Eisenhower’s Order of the Day

66 years ago the brave expeditionary forces of the Western Allied Nations entered the continent of Europe around the Normandy area of France. They came by sea and air, and many did not survive the first onslaught. Operation Overlord, or D-Day began on June 6, 1944. Americans will not forget the bravery or the sacrifice made by those who participated in the invasion and those who made it all possible.

6 Thoughts to “66th D-Day Anniversary 6/6/44”

  1. Starryflights

    What will always remember this day that our grandfathers liberated Europe from nazi tyranny.

  2. Censored bybvbl

    My mother, sister, and I recently visited the D-Day Memorial in Bedford, Virginia. Though it’s off the beaten path for most tourists, it’s worth the trip. Much of the memorial relies on symbolism to convey the happenings of that day. With such a large scale attack and so much loss of life, there really is no other way to memorialize the event.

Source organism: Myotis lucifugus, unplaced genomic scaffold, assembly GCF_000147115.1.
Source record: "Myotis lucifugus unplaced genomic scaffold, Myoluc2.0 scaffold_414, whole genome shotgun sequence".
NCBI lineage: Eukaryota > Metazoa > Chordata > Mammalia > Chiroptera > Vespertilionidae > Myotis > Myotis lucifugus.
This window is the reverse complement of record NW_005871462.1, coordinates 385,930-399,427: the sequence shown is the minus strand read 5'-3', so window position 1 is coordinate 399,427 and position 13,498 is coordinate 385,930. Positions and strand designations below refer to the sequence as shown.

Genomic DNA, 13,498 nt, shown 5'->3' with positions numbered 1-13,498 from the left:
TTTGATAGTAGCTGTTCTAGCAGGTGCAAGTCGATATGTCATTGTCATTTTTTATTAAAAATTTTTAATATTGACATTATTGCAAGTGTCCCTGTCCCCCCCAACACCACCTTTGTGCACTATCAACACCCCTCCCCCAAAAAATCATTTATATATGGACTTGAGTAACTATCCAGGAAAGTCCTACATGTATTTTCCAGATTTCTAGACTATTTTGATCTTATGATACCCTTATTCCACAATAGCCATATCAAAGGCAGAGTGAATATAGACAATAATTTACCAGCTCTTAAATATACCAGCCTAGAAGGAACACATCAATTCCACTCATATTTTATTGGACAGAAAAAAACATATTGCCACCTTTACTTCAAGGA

My mother said everyone she knew was glued to his/her radio and any source of information available for news. She remembers her French class where her professor was both shocked and encouraged by the happenings on her homeland. That day sticks in the memory of that generation as Kennedy’s assassination does in mine. I’ve known eighty year old men to tear up when the subject of D-Day is even mentioned. It was certainly a turning point in the war that came at a great cost.

  3. I still haven’t made it down there. I do send them a check ever D-Day ever since I found out how desperately they need funds.

    June 6, 1944 was also my parents’ 2 anniversary. My mother somehow knew he wasn’t in D-Day. She did think he was in the Battle of the Bulge, but he wasn’t. He was in Antwerp.

  4. Wolverine

    Moon, your family then owes a great deal of debt to those warriors who held fast at the Battle of the Bulge. Antwerp was the principal target of the German “Wacht am Rhein.”

  5. RingDangDoo


    ‘Liberation’ came later.

  6. I feel that I owe a debt to all those who served in WWII both on active duty and in civilian jobs.

    My parents would have felt that everyone did the job they were assigned to do. Some jobs were of more significance historically than others.

    My father did tell me that as long as he lived he would associate the smell of burning flesh with Antwerp. I am not sure what he did while in Antwerp.

Comments are closed.